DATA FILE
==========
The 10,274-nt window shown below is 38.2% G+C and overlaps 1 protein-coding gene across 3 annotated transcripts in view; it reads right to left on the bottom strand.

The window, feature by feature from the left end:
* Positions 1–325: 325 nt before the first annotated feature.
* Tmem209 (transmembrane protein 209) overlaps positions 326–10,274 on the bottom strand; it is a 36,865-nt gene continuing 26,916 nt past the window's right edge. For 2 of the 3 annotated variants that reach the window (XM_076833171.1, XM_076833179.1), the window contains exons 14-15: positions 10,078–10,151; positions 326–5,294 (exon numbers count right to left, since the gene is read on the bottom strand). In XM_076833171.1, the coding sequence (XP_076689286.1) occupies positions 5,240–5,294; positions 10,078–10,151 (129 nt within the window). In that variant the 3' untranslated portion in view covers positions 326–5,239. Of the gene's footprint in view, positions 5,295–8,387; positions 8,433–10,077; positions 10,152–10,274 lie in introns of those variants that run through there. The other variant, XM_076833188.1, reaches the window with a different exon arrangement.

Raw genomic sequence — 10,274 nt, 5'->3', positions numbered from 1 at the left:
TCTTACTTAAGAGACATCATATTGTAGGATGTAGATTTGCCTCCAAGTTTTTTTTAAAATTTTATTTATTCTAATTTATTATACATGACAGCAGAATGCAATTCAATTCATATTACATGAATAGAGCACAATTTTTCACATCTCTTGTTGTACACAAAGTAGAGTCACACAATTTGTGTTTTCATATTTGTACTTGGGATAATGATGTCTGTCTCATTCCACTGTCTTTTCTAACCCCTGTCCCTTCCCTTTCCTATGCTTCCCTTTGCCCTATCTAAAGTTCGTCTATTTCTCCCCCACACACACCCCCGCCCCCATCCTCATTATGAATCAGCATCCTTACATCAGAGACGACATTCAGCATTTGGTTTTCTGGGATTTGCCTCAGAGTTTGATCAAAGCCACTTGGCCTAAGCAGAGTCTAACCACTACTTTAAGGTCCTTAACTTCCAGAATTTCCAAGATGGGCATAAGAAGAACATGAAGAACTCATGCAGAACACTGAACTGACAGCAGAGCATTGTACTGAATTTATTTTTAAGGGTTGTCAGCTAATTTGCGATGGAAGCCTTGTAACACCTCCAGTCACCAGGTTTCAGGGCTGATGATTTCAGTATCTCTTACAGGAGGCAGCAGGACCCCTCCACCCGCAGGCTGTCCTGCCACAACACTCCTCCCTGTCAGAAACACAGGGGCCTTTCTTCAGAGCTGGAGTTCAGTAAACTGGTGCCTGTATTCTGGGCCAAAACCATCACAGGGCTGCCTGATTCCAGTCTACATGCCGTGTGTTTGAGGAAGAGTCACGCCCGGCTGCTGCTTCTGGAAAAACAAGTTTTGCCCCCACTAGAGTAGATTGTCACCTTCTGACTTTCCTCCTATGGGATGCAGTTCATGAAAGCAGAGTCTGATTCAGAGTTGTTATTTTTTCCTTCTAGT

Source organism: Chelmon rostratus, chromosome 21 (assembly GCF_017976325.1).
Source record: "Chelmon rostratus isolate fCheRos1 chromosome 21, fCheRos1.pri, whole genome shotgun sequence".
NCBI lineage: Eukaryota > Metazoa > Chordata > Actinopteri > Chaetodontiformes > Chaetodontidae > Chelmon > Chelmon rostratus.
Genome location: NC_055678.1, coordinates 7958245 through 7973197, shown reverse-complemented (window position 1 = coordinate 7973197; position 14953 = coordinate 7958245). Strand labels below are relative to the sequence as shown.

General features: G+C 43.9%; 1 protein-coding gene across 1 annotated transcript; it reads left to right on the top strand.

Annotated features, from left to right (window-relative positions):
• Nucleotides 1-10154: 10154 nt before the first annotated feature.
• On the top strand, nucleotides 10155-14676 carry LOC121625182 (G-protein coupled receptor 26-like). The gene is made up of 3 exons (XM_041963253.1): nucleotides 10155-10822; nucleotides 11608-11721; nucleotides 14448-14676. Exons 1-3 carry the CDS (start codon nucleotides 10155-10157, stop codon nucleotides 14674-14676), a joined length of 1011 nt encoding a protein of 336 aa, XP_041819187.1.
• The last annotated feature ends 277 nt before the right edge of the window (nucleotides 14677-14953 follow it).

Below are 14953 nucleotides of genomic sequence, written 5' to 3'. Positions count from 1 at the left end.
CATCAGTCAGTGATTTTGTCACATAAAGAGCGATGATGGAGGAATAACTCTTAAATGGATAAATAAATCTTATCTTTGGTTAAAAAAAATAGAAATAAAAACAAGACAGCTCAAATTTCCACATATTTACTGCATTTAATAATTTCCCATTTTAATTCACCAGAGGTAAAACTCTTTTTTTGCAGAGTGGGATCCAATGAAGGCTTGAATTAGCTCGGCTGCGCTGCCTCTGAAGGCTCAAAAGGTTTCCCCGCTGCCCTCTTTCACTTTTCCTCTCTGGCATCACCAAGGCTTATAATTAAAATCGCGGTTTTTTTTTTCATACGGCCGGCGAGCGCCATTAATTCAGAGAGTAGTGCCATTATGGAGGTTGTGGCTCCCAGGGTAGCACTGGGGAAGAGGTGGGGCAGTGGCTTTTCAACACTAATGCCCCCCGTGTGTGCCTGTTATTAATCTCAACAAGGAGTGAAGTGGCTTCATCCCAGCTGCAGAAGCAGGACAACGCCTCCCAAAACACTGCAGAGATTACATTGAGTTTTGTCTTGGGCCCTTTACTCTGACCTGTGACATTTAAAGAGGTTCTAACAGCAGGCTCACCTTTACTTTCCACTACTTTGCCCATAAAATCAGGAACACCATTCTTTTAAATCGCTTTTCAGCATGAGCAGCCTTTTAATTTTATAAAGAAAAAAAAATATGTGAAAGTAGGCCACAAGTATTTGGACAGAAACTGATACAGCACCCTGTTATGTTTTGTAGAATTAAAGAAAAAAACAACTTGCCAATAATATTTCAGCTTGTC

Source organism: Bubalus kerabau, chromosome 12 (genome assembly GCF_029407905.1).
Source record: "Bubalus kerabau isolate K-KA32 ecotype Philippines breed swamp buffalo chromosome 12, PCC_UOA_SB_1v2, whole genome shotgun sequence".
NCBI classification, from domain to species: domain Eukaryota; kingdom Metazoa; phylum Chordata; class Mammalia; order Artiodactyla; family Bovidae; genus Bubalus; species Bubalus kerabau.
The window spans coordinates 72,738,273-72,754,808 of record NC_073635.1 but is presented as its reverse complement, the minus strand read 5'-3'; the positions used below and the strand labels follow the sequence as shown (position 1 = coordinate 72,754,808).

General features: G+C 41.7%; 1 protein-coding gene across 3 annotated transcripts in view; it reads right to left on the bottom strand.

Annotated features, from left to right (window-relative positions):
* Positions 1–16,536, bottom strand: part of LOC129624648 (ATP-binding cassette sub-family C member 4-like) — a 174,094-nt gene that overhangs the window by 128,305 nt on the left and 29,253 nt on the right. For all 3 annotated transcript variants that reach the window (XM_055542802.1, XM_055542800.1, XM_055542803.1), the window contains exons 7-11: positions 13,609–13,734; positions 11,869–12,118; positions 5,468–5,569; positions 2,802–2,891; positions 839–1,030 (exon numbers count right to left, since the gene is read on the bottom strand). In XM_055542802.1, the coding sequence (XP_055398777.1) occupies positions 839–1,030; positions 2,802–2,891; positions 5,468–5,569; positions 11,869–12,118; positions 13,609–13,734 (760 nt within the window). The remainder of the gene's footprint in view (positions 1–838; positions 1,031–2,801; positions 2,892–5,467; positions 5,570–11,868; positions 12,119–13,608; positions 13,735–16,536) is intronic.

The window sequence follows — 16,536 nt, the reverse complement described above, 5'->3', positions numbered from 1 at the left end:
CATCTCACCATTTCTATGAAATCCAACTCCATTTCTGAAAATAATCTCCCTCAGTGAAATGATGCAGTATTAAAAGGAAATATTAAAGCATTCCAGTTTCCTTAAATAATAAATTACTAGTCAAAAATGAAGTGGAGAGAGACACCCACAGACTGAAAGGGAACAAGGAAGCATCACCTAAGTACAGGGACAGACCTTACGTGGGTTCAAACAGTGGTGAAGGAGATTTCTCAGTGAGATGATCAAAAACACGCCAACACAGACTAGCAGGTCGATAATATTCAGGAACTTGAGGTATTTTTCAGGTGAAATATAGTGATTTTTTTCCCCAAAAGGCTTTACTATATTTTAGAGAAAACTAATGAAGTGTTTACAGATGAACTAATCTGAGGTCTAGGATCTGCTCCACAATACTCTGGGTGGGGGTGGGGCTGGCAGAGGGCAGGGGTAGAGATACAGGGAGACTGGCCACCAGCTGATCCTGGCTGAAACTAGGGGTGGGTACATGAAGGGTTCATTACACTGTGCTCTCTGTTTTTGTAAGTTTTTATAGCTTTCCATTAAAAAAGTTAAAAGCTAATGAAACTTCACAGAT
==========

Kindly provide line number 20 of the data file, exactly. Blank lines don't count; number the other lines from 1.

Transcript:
NCBI classification, from domain to species: domain Eukaryota; kingdom Metazoa; phylum Chordata; class Mammalia; order Artiodactyla; family Bovidae; genus Bubalus; species Bubalus kerabau.